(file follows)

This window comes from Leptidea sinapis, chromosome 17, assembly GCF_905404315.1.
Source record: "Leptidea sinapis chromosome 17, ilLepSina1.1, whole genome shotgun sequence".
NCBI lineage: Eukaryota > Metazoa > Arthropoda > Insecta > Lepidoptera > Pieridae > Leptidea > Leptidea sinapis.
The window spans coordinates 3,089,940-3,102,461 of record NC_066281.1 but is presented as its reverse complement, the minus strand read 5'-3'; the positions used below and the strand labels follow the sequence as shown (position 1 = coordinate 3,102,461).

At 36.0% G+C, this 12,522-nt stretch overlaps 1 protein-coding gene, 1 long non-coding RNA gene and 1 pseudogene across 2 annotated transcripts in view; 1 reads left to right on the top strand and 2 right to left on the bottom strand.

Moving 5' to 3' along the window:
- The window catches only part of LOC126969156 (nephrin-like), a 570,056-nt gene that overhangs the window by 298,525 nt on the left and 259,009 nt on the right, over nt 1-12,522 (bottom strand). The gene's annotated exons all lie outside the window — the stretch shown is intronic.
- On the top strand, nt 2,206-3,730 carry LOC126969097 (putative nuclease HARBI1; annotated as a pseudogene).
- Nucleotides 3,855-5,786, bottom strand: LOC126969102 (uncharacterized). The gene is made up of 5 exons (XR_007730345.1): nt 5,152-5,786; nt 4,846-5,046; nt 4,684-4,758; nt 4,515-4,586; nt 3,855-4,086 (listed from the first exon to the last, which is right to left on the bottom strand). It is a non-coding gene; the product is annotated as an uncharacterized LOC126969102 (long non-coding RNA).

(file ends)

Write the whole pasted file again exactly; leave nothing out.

This window comes from Leptidea sinapis, chromosome 17, assembly GCF_905404315.1.
Source record: "Leptidea sinapis chromosome 17, ilLepSina1.1, whole genome shotgun sequence".
NCBI lineage: Eukaryota > Metazoa > Arthropoda > Insecta > Lepidoptera > Pieridae > Leptidea > Leptidea sinapis.
The window spans coordinates 3,089,940-3,102,461 of record NC_066281.1 but is presented as its reverse complement, the minus strand read 5'-3'; the positions used below and the strand labels follow the sequence as shown (position 1 = coordinate 3,102,461).

At 36.0% G+C, this 12,522-nt stretch overlaps 1 protein-coding gene, 1 long non-coding RNA gene and 1 pseudogene across 2 annotated transcripts in view; 1 reads left to right on the top strand and 2 right to left on the bottom strand.

Moving 5' to 3' along the window:
- The window catches only part of LOC126969156 (nephrin-like), a 570,056-nt gene that overhangs the window by 298,525 nt on the left and 259,009 nt on the right, over nt 1-12,522 (bottom strand). The gene's annotated exons all lie outside the window — the stretch shown is intronic.
- On the top strand, nt 2,206-3,730 carry LOC126969097 (putative nuclease HARBI1; annotated as a pseudogene).
- Nucleotides 3,855-5,786, bottom strand: LOC126969102 (uncharacterized). The gene is made up of 5 exons (XR_007730345.1): nt 5,152-5,786; nt 4,846-5,046; nt 4,684-4,758; nt 4,515-4,586; nt 3,855-4,086 (listed from the first exon to the last, which is right to left on the bottom strand). It is a non-coding gene; the product is annotated as an uncharacterized LOC126969102 (long non-coding RNA).